I was the only one with a coat.                                                                                   
The evening was so hot,. .
But my father’s coat on my arm
Was the only decent garb we owned,
We talked about the bands,
I recomposed my only intimate sentence,
With my heart in my throat, asked
Can I meet with you again?
And you had not quickened your steps

Toward the door like all the others

Had done in the past.

Your girlfriend shared her soda with you.
Then, the three of us walked to the building where you lived.
And you asked - Can you come down here on
Wednesday, evening at seven?
I changed my hold on my father’s coat
And said - Yes, thank you, I will be here.
We said good night, you waved,
Then, disappeared in the doorway.

Monday, after I eat the leftovers,
I borrowed some money, saying I had
To buy a hammer made in Germany.
They knew I lied, but by giving, let me sink a little lower,
It was another way to have their children seem
As a better raised, upright human beings.

Wednesday, you appeared as soon as I got there,
We walked around the block,
Only then, I saw the little pink flowers of your dress,
Your blonde hair was combed back,
Kept tight by two combs behind your ears,                                                               
O Rosa, you were so pretty.
Of course, I wanted to meet your mama.
I drank mouthfuls, floundered in the waves of your walk.
On the first floor you turned left,
Pushed open the right side of a double door,
Took hold of my hand and led me into the maze 
Of beds, boxes and worn suitcases.

Inside a large warehouse of a one-time garment factory,
We drifted toward the soup-smelling centre, searched,                                                                                                                Surrounded by the subdued clamour of the crowd.
We walked by the sheets of blankets,
Clouds of linen tacked onto the ceiling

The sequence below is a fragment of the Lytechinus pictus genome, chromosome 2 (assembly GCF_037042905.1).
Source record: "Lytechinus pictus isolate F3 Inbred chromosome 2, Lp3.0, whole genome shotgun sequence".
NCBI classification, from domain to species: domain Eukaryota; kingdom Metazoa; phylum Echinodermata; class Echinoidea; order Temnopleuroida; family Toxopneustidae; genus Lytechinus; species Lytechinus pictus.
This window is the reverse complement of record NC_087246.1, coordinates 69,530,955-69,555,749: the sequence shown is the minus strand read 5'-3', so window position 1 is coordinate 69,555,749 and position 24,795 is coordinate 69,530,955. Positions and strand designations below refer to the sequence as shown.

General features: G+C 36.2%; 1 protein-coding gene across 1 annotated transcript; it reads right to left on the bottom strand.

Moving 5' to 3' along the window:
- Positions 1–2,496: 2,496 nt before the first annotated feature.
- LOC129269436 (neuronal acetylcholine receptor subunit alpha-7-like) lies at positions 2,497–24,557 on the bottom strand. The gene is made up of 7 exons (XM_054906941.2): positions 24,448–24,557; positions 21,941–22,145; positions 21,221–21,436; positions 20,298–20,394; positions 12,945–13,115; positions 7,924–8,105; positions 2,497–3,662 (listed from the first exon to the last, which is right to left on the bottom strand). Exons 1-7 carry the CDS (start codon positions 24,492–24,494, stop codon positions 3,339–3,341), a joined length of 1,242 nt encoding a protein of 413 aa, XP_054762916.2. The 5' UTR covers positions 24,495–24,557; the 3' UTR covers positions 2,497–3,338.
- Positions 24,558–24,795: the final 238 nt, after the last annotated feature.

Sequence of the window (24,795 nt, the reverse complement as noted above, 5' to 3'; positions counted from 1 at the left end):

Separating the families,

A bed from the bed of others.                      
Passageways became improvised avenues,
Your mother was busy somewhere
In the bowels of the common-kitchen,
You were looking for her while holding my hand,
Then offered me the only chair. 

You sat on the bed and asked, 
Would you like a bowl of soup?
Yes, of course I would, I said.
On the top of a large suitcase covered with an old skirt
You arranged two plates and spoons,
Then nodding toward the back said,
There are the gas stoves, we have six of them.
You would boil the water.
Your Mama returned while you were away,

I introduced myself. 
You came back with the pot. 

Your mama said she was sorry. 

She, due to the circumstances
Was not able to offer more and
Gave me a thin, apologetic smile.
She sat upright on the bed,

You on an old crate.
O Rosa,

When I said good night at the door,
In front of others

You let me kiss your face. 
I said - See you Saturday, at seven.
O Rosa, you looked into my eyes, smiled,
Then said, yes, that would be very nice.                                                                              

O Rosa, how could you live

in greater poverty than mine? 
O Rosa you were so lovely,

Deserved better than I, 
Not me, not me,

You needed one with more,
How could we be so very poor and smile?
O Rosa, we would have perished, burn up

In our sweat-sweet scented fire.

O Rosa, I did not go to our date,

I beg you, please, forgive me, 

Wherever you are.

When  she said, "we have six of them",  I started to sob inside and, am still searching for her.